Monday, June 28, 2010

Rachmaninoff's "Rhapsody on a Theme of Paganini" and Somewhere in Time

The 1980 movie "Somewhere in Time" is worth another look. It is about chasing ghosts and mirages with a willingness to pursue that becomes reckless.

In the film the D-flat major andante cantabile from Rachmaninoff's "Rhapsody on a Theme of Paganini" becomes a symbol of unsponsored recognition.

Trying to kill the 40 minutes before the dinging hall opens, Richard Collier (Reeve) sees a room in his hotel called "Hall of History." He walks into the room which is filled with reds from floor to ceiling and begins to move around the objects like a casual tourist.

In the actual movie the scene is quite haunting. Reeve transitions from casual interest and seems pulled by the portrait behind him. The music in the film is almost inaudible as Reeve turns to view the portrait, becoming audible with the brittle colors of a distant recording. The andante cantabile is heard midway through the piano statement so that the theme itself is not revealed until played by the orchestra. The orchestral statement is full of presence and color as the distant recording is replaced by the regular soundtrack.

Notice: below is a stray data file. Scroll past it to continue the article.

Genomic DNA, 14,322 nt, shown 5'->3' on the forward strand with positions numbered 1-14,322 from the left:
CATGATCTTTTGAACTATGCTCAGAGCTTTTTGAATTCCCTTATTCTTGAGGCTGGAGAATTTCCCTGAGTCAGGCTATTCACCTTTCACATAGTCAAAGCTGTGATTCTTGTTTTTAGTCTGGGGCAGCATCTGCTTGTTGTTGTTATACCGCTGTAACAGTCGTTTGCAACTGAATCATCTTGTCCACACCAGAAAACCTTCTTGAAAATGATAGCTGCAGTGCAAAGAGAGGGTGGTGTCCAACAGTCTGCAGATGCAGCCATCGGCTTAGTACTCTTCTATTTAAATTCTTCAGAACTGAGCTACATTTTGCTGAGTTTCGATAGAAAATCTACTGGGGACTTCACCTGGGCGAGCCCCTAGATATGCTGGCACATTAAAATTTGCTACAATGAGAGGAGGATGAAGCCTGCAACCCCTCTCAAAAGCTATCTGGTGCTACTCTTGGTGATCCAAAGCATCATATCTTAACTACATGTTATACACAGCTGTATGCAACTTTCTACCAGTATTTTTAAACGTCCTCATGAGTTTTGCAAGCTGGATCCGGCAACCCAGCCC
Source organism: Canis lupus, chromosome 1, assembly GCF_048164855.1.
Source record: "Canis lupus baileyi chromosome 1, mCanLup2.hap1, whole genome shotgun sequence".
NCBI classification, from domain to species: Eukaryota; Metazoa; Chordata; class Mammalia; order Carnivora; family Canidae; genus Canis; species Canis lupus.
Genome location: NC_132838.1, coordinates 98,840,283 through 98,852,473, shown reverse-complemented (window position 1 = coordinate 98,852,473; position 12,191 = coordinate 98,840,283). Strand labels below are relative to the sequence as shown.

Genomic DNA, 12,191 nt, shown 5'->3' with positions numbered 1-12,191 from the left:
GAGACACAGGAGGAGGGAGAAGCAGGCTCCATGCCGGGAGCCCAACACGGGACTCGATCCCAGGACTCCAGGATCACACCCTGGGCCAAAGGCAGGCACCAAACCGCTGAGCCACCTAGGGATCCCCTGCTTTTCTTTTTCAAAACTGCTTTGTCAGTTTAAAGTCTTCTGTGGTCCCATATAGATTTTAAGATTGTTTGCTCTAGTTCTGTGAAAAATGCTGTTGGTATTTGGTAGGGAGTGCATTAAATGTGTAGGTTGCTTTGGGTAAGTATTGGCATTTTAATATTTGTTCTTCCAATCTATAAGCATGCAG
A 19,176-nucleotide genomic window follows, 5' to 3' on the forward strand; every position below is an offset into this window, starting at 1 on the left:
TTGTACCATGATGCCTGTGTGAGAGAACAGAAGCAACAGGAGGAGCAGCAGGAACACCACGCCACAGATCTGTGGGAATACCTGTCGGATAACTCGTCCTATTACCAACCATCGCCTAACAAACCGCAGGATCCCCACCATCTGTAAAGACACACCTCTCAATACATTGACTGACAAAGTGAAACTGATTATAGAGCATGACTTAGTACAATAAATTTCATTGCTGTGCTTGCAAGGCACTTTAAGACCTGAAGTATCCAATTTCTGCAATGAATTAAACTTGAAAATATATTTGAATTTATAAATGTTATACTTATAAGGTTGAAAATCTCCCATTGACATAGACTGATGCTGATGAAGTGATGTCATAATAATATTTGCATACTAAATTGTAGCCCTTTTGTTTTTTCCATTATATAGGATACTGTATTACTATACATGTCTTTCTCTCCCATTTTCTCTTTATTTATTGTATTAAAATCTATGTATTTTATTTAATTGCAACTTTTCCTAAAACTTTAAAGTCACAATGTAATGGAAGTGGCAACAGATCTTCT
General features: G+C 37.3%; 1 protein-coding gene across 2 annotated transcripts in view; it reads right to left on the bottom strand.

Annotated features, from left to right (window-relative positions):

Observe how the character played by Jane Seymour becomes visible by reflection in the center row, left column windowpane. She is wearing a ghostly white gown. Soon after Collier moves out of frame he becomes visible as a reflection. The door is a symbolic portal and the gridwork mullions create an impression of logic and measure.

The andante cantabile is well suited for this world of reflection. This variation was created by inverting the contour of the Paganini theme upon which the work is based: every musical interval was reflected in the opposite direction.

The theme in its original form can be heard at timing [0:30] in this recording played by Rachmaninoff himself:

Back to the clip from the movie: listen to the transition at [2:38]. The magic disappears instantly with the edit to a cover version of music from the soundtrack. Not just any music works to convey the message. It is also of interest that even though the overlay of music in this montage differs significantly from actual film, that the andante cantabile section works anyway. The relationship between symbols from the movie and the Rachmaninoff is more powerful than might appear.

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